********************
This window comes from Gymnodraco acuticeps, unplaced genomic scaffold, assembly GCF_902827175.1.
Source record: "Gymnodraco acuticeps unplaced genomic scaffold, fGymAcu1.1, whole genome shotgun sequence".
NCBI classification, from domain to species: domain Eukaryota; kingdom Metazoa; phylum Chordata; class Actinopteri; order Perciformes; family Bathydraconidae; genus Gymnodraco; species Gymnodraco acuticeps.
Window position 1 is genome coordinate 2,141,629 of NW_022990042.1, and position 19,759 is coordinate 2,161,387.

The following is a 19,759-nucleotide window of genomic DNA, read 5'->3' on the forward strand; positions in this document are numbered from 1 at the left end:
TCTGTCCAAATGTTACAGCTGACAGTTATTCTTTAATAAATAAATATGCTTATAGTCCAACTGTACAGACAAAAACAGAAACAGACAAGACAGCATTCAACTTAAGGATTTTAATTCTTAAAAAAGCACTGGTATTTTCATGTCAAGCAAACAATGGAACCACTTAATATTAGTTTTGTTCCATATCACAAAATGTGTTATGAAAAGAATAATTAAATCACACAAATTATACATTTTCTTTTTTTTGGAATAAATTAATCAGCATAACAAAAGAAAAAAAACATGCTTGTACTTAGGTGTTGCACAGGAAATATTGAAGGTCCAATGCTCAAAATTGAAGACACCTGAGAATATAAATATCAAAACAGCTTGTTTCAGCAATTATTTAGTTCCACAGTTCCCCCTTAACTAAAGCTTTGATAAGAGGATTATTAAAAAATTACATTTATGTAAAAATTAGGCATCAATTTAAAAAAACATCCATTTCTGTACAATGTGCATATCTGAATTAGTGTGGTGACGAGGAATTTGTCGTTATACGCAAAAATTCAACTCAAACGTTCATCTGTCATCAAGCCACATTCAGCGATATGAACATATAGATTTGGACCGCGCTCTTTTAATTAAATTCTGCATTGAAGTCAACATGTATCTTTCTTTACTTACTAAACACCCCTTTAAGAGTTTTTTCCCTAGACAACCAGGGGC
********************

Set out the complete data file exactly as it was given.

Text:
This window comes from Gymnodraco acuticeps, unplaced genomic scaffold, assembly GCF_902827175.1.
Source record: "Gymnodraco acuticeps unplaced genomic scaffold, fGymAcu1.1, whole genome shotgun sequence".
NCBI classification, from domain to species: domain Eukaryota; kingdom Metazoa; phylum Chordata; class Actinopteri; order Perciformes; family Bathydraconidae; genus Gymnodraco; species Gymnodraco acuticeps.
Window position 1 is genome coordinate 2,141,629 of NW_022990042.1, and position 19,759 is coordinate 2,161,387.

The following is a 19,759-nucleotide window of genomic DNA, read 5'->3' on the forward strand; positions in this document are numbered from 1 at the left end:
TCTGTCCAAATGTTACAGCTGACAGTTATTCTTTAATAAATAAATATGCTTATAGTCCAACTGTACAGACAAAAACAGAAACAGACAAGACAGCATTCAACTTAAGGATTTTAATTCTTAAAAAAGCACTGGTATTTTCATGTCAAGCAAACAATGGAACCACTTAATATTAGTTTTGTTCCATATCACAAAATGTGTTATGAAAAGAATAATTAAATCACACAAATTATACATTTTCTTTTTTTTGGAATAAATTAATCAGCATAACAAAAGAAAAAAAACATGCTTGTACTTAGGTGTTGCACAGGAAATATTGAAGGTCCAATGCTCAAAATTGAAGACACCTGAGAATATAAATATCAAAACAGCTTGTTTCAGCAATTATTTAGTTCCACAGTTCCCCCTTAACTAAAGCTTTGATAAGAGGATTATTAAAAAATTACATTTATGTAAAAATTAGGCATCAATTTAAAAAAACATCCATTTCTGTACAATGTGCATATCTGAATTAGTGTGGTGACGAGGAATTTGTCGTTATACGCAAAAATTCAACTCAAACGTTCATCTGTCATCAAGCCACATTCAGCGATATGAACATATAGATTTGGACCGCGCTCTTTTAATTAAATTCTGCATTGAAGTCAACATGTATCTTTCTTTACTTACTAAACACCCCTTTAAGAGTTTTTTCCCTAGACAACCAGGGGC